At this year’s Spirit of Speyside Whisky Festival there are over 370 unique events taking place across the region. As well as the traditional distillery tours – some of which are exclusive to the festival and not available year-round – there are also a number of interesting events for whisky fans to attend. There are whisky tasting and nosing sessions, events where people will learn how to pair whisky with food, art exhibitions, walking tours and ceilidhs. This year will also mark the launch of the Spirit of Speyside Sessions, a festival within the festival which will see a number of whisky-loving musicians performing traditional and contemporary Scottish music. A diverse range of music will be represented, including The Shee – an all-female band that combines folk, Gaelic and bluegrass to create a unique sound – and popular energetic traditional folk group Old Blind Dogs. Scottish Album of the Year winner RM Hubbert will showcase some of the alternative folk that has won him critical acclaim, as will DIY folk-rocker Withered Hand. The Whisky River Boat Band, who originally came together for a canoe-powered journey down the River Spey to play gigs and sample whiskies on the way, will also return to the area.

What does the future look like for the festival?
We are determined that the Festival will go from strength to strength and cement its position as one of the world’s foremost celebrations of Scotch whisky. We want to continue to attract visitors from all corners of the world – this year we have seen record numbers of ticket sales from Canada and the United States, and we want to grow this event further. Every year we aim to expand the programme, adding new and innovative events to entice newcomers and keep regulars coming back for more.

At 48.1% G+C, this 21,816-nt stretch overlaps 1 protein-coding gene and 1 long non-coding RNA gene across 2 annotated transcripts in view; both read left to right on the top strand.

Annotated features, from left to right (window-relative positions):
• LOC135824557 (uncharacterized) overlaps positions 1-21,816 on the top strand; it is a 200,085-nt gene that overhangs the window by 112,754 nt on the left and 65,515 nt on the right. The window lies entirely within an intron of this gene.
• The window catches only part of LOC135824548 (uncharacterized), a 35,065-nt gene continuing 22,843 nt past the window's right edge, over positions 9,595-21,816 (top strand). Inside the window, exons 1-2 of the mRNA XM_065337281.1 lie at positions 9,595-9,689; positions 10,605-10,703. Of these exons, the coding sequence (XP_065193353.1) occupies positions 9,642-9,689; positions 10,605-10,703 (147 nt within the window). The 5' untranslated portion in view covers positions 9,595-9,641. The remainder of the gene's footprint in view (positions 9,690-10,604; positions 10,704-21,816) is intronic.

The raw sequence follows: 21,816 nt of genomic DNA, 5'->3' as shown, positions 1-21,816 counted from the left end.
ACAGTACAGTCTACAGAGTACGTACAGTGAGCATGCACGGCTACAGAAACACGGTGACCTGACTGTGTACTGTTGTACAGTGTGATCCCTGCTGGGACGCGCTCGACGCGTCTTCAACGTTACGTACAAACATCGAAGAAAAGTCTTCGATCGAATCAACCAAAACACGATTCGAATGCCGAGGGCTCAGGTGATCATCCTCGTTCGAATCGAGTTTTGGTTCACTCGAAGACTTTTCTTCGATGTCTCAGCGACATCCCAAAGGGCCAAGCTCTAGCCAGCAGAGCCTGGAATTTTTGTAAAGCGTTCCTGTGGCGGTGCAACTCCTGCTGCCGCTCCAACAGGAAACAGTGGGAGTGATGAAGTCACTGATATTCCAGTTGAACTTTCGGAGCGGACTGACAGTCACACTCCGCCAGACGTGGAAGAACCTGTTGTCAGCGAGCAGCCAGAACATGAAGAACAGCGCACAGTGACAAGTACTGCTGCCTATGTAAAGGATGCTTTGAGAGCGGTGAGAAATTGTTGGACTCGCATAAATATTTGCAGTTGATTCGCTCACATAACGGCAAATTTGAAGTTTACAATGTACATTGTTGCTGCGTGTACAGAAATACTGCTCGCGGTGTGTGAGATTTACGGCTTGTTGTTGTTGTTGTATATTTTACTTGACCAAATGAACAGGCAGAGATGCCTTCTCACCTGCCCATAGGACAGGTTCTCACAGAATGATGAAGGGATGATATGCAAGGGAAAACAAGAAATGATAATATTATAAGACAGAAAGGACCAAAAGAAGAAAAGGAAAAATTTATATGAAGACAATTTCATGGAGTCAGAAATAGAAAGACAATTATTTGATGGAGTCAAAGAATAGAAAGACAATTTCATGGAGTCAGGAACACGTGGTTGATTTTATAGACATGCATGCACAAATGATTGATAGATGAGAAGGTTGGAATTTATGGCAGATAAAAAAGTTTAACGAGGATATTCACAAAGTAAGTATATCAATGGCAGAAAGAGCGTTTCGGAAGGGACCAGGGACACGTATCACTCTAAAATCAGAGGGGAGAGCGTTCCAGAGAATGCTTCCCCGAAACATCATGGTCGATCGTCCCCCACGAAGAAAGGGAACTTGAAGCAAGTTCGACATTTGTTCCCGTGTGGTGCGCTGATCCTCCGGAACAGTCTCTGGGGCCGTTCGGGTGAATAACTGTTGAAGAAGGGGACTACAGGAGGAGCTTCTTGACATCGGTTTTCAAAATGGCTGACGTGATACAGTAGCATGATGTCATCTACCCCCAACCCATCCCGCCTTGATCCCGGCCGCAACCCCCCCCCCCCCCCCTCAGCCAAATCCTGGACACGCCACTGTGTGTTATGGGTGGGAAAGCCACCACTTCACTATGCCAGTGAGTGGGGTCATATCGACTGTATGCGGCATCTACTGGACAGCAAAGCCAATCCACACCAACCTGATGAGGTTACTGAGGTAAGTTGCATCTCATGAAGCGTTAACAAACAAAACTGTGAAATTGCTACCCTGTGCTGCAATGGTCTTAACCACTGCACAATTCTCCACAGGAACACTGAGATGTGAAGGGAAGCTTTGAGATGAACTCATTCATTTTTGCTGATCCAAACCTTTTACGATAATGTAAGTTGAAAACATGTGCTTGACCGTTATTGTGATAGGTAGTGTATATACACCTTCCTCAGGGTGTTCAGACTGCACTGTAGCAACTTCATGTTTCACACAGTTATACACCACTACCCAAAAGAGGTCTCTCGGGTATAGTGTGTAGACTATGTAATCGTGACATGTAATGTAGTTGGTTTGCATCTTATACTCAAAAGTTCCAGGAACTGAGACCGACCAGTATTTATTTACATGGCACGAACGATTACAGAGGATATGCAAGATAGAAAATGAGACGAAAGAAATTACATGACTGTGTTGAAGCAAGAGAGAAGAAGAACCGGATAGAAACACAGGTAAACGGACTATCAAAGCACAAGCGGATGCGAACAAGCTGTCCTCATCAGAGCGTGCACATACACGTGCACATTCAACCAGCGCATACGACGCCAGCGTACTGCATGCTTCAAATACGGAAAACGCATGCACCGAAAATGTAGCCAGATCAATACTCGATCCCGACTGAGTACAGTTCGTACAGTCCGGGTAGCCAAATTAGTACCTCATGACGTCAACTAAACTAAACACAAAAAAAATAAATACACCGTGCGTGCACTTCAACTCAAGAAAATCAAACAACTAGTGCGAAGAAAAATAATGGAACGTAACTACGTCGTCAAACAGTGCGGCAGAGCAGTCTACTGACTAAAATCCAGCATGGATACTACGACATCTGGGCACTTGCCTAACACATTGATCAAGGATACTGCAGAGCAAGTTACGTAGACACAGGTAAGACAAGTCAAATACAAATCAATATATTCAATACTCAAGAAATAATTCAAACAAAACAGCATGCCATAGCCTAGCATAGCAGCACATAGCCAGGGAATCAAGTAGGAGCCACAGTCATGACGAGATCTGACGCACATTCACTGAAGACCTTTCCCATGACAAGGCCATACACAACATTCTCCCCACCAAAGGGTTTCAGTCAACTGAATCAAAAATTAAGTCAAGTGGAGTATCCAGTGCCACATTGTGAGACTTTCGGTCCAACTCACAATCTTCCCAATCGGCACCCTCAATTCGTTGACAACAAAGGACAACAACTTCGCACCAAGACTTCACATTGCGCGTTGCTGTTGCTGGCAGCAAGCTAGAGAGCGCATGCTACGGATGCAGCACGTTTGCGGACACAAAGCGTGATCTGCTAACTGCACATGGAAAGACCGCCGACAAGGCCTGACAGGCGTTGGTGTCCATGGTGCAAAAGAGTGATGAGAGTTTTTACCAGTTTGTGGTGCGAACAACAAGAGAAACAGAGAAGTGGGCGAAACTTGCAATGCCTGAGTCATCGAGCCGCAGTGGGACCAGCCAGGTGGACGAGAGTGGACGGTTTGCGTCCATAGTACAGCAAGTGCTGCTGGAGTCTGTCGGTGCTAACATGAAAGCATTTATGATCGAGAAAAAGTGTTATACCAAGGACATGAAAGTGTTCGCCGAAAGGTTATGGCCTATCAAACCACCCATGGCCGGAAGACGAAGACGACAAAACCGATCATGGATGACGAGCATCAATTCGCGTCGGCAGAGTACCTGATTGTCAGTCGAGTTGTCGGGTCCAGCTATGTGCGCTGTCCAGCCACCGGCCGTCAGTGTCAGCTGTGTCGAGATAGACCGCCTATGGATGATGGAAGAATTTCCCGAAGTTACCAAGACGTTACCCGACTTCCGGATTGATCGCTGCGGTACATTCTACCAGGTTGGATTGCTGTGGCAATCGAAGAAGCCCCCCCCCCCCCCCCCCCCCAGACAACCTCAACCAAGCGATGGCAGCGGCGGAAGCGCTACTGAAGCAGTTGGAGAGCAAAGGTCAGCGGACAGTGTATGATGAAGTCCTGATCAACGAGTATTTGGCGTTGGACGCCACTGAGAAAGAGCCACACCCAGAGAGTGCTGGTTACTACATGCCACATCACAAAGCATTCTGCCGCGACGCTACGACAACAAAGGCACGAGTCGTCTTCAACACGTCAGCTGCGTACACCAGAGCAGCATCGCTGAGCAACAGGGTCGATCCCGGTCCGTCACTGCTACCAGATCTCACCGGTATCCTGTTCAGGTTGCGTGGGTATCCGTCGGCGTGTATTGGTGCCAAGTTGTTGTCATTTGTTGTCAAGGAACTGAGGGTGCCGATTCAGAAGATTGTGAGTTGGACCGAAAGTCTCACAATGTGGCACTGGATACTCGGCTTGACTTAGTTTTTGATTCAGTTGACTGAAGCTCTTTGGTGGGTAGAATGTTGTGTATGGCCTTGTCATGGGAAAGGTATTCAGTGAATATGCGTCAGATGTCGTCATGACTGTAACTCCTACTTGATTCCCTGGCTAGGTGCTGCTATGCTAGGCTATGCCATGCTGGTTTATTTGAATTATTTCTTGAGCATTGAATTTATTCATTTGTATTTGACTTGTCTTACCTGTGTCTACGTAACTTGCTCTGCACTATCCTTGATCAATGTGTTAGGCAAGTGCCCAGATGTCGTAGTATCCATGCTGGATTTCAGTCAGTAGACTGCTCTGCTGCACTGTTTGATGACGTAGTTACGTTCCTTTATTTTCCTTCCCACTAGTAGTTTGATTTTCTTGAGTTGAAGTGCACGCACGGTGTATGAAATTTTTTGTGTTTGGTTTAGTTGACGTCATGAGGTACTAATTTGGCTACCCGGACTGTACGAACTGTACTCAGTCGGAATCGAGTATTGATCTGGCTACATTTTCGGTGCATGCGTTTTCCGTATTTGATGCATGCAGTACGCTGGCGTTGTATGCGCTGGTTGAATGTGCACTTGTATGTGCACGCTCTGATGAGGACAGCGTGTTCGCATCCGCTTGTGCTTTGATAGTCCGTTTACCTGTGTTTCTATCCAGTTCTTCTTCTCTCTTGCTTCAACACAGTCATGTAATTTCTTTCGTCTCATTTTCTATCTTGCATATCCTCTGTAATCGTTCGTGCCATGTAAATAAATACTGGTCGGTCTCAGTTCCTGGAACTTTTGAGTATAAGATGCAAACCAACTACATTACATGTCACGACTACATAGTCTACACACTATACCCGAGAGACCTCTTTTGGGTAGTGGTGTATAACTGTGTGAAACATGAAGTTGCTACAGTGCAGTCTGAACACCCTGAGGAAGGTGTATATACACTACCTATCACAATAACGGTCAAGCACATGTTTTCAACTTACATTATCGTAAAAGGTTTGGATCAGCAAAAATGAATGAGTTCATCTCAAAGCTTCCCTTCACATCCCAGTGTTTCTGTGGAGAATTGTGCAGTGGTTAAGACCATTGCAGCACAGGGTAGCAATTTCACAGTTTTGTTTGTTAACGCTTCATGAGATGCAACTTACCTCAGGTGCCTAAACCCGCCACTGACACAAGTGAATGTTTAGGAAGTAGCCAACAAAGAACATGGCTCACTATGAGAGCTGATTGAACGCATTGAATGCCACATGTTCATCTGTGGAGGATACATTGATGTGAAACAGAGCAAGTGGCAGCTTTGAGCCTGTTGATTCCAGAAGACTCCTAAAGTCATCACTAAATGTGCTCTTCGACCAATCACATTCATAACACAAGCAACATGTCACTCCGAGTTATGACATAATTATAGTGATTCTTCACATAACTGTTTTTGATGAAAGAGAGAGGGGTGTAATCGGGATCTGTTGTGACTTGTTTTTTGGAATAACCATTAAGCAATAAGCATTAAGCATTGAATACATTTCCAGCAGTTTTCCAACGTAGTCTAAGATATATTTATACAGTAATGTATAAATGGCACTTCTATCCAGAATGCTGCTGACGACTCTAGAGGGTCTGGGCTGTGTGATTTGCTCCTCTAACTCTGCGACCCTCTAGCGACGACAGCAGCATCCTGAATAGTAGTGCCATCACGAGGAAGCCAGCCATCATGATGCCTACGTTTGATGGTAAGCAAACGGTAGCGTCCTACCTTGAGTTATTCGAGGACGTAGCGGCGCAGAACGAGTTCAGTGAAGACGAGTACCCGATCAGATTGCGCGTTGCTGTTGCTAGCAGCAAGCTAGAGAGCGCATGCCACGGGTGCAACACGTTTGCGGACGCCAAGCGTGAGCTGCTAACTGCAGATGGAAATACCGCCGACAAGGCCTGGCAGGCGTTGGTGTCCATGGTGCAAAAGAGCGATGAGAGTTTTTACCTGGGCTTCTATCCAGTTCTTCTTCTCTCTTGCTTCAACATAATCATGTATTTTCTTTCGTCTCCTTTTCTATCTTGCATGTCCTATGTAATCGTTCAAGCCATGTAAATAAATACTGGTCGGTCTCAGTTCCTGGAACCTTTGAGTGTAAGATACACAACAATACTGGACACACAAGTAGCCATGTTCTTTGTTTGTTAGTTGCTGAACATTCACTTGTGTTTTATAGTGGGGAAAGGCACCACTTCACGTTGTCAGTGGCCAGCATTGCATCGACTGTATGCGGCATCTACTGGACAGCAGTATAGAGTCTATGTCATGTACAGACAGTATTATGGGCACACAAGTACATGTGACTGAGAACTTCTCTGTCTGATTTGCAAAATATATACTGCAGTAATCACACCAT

What are your thoughts on the state of the Whisky industry today?
The whisky industry in Scotland has never looked better. Whisky is currently very popular both at home and around the world, and each year new whiskies are being unveiled by distilleries across the country. Now is a great time to be celebrating the diversity and innovation within the whisky industry. Distilleries on Speyside are now having to increase capacity in order to cope with the global demand. We are delighted that this investment and the resulting increased supply will provide even more opportunities to discover and enjoy Scotch whisky.

From your perspective, why has it exploded in popularity in recent years?
Everyone remembers their first whisky. There’s something special about sitting sipping a dram, whether you take it neat, on the rocks or with a splash of water. It’s an irreplaceable experience. Consumers are becoming more discerning with their tastes and are naturally drawn to whisky as there is such a diverse range of flavours to sample: from smooth grassy malts to heavier, peaty varieties. Each one has something different to bring to the table, and I think that is inherently appealing.

What can we be doing better to promote it?
Scotland is the home of malt whisky, and as such should be promoting whisky to the wider world. Through the Spirit of Speyside Whisky Festival we try to increase awareness of malt whiskies, and the people who make them. By approaching international markets and inviting them to the festival, we hope to raise awareness and in turn hope that the whisky industry will be able to take advantage of this increased attention and be able to expand further.